By Michael J. Murray, Michael C. Rea

An creation to the Philosophy of Religion presents a extensive assessment of the subjects that are on the leading edge of dialogue in modern philosophy of faith. admired perspectives and arguments from either historic and modern authors are mentioned and analyzed. The booklet treats the entire critical subject matters within the box, together with the coherence of the divine attributes, theistic and atheistic arguments, religion and cause, faith and ethics, miracles, human freedom and divine windfall, technological know-how and faith, and immortality. additionally it addresses subject matters of important value that comparable books frequently forget about, together with the argument for atheism from hiddenness, the coherence of the doctrines of the Trinity and the Incarnation, and the connection among faith and politics. it is going to be a important accompaniment to undergraduate and introductory graduate-level classes.

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So we can be assured that whatever happens was foreseen by him and has a role to play in his sovereign, perfect plan. For some, the thought that God foresees but still permits the myriad causes of human pain and misery is troubling at best, morally repugnant at worst. But for many others, the belief that God has foreseen the disasters that befall us and the evils wrought against us is precisely what makes those things bearable. Still, whatever comforts it may bring, the belief that God knows the future in full and fine-grained detail raises difficult philosophical problems.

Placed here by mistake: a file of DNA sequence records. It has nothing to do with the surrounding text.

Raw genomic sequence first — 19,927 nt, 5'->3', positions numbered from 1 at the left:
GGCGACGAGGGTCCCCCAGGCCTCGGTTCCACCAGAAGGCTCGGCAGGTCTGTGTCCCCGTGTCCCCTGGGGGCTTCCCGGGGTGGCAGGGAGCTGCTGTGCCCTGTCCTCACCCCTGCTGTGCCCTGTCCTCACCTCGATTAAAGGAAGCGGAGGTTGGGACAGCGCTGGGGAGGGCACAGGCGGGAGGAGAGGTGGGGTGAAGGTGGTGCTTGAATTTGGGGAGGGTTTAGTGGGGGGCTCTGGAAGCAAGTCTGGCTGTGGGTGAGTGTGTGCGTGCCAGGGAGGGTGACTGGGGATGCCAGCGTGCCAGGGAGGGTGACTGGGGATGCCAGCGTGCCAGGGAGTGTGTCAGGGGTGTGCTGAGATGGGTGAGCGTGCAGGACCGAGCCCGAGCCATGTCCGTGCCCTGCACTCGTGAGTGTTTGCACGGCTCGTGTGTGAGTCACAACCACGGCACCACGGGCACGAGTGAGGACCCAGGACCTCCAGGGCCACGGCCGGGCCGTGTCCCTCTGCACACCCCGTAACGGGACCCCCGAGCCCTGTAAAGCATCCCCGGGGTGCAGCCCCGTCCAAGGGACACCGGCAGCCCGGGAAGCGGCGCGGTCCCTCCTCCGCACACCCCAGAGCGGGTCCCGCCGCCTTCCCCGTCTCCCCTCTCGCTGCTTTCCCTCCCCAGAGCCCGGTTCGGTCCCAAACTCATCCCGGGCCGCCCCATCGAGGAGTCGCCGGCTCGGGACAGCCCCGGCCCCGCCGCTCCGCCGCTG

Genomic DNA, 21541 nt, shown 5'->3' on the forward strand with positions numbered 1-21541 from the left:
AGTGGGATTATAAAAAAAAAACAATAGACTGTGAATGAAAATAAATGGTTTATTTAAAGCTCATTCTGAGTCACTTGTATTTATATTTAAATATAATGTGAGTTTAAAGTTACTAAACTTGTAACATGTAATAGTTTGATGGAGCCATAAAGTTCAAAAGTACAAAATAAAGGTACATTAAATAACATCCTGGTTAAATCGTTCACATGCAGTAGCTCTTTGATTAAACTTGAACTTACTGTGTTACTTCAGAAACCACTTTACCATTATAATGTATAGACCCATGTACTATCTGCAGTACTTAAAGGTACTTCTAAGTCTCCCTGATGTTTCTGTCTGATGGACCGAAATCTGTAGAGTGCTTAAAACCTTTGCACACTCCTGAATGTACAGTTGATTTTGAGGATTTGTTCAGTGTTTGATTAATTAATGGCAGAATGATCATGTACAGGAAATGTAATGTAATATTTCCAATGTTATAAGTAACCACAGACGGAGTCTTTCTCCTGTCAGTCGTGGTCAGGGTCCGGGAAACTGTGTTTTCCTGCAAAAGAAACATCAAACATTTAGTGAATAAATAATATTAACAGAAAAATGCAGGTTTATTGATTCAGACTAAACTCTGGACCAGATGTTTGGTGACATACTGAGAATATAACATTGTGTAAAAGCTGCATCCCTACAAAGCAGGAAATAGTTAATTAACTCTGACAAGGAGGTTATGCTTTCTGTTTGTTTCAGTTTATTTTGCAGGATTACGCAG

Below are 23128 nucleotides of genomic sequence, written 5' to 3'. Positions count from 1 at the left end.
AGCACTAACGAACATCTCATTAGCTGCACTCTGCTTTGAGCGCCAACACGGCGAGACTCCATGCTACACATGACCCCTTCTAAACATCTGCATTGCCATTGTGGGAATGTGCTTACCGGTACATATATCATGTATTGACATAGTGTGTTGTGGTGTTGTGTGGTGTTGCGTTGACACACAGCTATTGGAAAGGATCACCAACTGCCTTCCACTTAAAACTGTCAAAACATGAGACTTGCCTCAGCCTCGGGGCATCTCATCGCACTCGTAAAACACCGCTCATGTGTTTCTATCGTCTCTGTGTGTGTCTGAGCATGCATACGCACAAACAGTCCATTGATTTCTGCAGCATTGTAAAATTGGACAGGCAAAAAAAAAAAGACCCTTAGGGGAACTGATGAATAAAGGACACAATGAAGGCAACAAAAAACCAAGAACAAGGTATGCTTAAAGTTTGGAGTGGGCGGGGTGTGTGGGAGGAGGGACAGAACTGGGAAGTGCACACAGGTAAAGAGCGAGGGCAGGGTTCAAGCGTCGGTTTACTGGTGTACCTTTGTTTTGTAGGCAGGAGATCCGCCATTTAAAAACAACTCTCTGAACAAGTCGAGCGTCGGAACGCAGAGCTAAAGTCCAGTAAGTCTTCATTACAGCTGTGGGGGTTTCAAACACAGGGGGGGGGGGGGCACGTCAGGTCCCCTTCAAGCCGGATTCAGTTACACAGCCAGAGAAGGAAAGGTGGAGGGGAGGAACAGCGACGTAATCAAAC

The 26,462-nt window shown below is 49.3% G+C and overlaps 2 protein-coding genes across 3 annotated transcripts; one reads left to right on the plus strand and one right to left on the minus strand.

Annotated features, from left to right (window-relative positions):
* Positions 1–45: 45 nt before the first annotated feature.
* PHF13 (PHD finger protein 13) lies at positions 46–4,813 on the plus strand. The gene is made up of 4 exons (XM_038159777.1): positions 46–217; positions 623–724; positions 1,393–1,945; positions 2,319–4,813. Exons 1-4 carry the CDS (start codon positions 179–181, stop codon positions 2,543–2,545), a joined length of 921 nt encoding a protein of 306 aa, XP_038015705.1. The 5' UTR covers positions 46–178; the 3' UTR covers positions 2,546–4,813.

If the actions of creatures are determined by a causal contribution by God, it is hard to see how these actions can count as genuinely free. What is more, such an account makes it acutely difficult to explain the reality of evil. If God can prevent creatures from freely choosing evil by simply causing them to refrain from it, why would God not do so? The second motivation leads to a different problem. If theists who accept concurrence do so because they are reluctant to give creatures any sort of independent causal powers, they will have to provide an account of how the causal contributions of God and creatures collaborate to produce causal effects.

One might find this response unconvincing. ’’ If a rock with such a property is coherent, God could make it, but could not lift it. However, even if this is true, note that the power that God supposedly lacks is a power that is itself impossible. If the rock has the property of being essentially immobile, then it is as impossible for God to have the power to lift it, as it is for God to have the power to make a triangle with four sides. Since neither of these is logically possible, the notion of having the power to do these things is incoherent, and shows no limitation on divine power.

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